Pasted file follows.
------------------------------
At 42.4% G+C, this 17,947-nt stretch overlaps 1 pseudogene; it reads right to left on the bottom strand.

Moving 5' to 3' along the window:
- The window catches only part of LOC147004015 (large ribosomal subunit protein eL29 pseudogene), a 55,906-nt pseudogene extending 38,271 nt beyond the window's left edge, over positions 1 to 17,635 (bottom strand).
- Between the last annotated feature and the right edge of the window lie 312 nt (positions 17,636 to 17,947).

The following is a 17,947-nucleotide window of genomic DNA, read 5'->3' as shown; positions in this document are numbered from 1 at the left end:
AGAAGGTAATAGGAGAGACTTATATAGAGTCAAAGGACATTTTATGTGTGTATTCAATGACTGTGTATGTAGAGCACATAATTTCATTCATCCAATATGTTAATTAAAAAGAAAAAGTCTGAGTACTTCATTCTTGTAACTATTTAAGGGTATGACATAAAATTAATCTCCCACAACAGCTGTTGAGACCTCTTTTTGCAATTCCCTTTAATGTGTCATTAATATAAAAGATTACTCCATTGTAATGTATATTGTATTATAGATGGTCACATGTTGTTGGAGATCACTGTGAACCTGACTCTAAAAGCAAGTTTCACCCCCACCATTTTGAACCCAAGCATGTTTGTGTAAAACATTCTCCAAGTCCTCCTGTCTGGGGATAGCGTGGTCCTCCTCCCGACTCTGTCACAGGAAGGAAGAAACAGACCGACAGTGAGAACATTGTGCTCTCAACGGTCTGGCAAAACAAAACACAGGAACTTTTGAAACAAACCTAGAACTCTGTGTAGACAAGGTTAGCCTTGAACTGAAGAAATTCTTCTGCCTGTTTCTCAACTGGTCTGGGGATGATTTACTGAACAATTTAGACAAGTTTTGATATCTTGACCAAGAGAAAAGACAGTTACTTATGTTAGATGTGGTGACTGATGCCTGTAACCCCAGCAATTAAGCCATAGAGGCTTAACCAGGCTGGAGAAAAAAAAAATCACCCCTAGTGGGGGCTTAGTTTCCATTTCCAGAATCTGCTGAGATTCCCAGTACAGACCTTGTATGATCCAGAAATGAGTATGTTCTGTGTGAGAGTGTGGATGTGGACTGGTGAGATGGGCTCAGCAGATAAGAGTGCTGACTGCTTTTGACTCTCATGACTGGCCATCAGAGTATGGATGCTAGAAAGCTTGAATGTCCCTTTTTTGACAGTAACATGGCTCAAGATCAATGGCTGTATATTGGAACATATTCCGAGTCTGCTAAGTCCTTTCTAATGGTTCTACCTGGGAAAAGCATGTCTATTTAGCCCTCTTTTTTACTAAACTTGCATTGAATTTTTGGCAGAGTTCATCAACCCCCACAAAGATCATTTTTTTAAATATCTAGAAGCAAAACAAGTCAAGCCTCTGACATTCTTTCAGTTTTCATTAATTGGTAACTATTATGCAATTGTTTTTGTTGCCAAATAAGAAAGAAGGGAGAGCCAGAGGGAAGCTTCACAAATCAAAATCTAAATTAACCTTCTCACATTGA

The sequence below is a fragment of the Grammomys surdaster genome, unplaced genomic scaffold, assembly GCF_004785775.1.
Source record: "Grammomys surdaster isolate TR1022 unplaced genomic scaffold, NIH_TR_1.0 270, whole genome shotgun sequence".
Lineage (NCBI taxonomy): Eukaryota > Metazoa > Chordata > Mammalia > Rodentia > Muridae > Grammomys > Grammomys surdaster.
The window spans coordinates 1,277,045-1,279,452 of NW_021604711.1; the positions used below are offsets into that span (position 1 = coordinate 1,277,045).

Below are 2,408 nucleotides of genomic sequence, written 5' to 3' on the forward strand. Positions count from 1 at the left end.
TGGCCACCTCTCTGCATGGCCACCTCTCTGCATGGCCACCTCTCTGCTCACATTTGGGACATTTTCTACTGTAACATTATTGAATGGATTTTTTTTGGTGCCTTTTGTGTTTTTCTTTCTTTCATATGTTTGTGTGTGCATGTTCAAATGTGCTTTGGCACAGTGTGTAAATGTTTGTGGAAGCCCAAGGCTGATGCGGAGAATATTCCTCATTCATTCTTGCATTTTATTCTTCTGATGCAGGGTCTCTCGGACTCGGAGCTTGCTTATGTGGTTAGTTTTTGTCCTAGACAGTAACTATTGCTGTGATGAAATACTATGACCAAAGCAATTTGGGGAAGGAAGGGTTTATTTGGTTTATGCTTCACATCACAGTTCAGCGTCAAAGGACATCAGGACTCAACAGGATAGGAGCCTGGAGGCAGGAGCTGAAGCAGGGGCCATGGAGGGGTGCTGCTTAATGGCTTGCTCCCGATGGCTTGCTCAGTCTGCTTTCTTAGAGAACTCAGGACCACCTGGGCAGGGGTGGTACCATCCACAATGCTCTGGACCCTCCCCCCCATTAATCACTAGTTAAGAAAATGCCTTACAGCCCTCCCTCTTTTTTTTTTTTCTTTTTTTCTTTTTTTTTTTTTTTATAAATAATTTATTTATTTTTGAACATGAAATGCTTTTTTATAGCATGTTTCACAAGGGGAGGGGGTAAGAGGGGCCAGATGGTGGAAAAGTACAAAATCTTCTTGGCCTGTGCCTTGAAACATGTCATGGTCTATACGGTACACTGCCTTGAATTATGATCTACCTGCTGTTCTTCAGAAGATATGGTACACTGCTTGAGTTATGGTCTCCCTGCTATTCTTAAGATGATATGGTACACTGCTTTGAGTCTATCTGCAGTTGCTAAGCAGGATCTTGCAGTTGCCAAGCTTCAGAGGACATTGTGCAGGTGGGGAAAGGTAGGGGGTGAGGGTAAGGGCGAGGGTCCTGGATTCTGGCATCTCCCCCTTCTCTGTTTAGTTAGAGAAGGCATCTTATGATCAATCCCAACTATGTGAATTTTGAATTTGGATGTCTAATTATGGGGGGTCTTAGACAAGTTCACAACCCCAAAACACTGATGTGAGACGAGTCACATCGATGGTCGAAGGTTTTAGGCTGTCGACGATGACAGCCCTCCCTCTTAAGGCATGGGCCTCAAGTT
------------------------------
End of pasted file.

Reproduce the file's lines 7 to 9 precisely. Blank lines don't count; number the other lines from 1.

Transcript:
The sequence below is a fragment of the Grammomys surdaster genome, unplaced genomic scaffold, assembly GCF_004785775.1.
Source record: "Grammomys surdaster isolate TR1022 unplaced genomic scaffold, NIH_TR_1.0 270, whole genome shotgun sequence".
Lineage (NCBI taxonomy): Eukaryota > Metazoa > Chordata > Mammalia > Rodentia > Muridae > Grammomys > Grammomys surdaster.